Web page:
And this is why: I don’t write shitty first drafts. Some people can crank out first drafts in a month or two. I will never do Nanowrimo. That is not the way I write. I like to polish the turd as it comes out. I’ve decided to blame Alan Cumyn for this.

Alan Cuymn

Alan was my advisor second semester at VCFA and he made me rewrite the beginning of my creative thesis every single packet. Every single one. That’s four times for those who don’t know how VCFA works. He said when he was writing, he liked to have his work as right as possible before moving on. He might not have said those exact words, but that was my take away from second semester. Make it as good as possible before moving on.

Those are not bad words to write by. But it does have a way of slowing down the drafting process. I have gone back and started over three times already–adding threads, changing secondary characters, writing a new opening so the story opens closer to The Day Everything Changed, condensing the timeline. Some may say I’m actually writing my fourth draft — but I haven’t written the end yet!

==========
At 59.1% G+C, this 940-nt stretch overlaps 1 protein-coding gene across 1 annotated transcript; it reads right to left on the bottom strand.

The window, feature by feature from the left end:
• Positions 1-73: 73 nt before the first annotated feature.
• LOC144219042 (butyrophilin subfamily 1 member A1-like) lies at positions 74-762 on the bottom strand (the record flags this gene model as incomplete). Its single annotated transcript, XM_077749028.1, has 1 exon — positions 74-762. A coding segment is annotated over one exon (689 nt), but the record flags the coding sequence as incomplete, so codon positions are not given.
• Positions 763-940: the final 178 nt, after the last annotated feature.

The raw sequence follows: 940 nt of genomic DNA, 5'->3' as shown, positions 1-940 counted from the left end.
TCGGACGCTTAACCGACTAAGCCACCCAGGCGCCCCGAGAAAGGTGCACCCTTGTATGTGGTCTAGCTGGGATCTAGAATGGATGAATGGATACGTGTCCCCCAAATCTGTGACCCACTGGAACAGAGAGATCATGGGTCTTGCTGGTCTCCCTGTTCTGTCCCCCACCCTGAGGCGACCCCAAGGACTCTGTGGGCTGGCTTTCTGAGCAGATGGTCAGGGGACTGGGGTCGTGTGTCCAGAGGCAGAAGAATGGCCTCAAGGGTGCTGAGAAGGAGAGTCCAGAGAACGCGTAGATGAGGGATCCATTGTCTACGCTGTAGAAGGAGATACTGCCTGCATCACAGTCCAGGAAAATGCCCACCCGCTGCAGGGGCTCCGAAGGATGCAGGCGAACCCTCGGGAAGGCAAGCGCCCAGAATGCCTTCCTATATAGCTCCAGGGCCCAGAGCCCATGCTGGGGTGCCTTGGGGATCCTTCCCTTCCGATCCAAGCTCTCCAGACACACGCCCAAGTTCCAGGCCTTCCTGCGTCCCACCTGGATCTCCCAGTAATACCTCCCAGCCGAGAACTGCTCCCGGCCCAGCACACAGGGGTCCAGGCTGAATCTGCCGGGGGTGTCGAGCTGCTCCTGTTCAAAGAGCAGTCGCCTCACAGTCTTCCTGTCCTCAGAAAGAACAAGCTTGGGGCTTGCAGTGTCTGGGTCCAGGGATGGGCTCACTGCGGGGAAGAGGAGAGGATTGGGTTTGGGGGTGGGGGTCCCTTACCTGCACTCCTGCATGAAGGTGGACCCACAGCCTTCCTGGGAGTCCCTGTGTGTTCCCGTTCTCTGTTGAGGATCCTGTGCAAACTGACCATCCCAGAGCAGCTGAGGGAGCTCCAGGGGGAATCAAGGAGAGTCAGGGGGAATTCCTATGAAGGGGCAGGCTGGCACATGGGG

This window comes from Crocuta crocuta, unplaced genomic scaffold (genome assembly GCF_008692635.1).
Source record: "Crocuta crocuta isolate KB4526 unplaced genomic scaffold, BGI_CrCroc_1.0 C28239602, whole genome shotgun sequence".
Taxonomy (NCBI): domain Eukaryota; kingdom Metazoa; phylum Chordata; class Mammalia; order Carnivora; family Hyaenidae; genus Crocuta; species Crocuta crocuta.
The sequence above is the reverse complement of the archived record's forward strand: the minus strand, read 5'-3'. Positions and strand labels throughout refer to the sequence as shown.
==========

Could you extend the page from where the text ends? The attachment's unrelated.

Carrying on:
But I have plotted the complete story out and I know where it’s going.

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Now all I have to do it make it to the finish line.

Life After the MFA: Part II

Today’s post is the second in a two-part series about writing and publishing during and after the MFA program. Today I’m chatting with my VCFA classmates Caroline Carlson and Melanie Crowder about life after grad school, what we’ve learned about publishing and writing since graduation.

You both signed contracts for books you had not yet written. Caroline, you had a deal for a three book series with one publisher, and Melanie, you work with two different publishers, one for MG and one for YA. Will you tell us about the scheduling of the books and how you structured your time to meet the deadlines?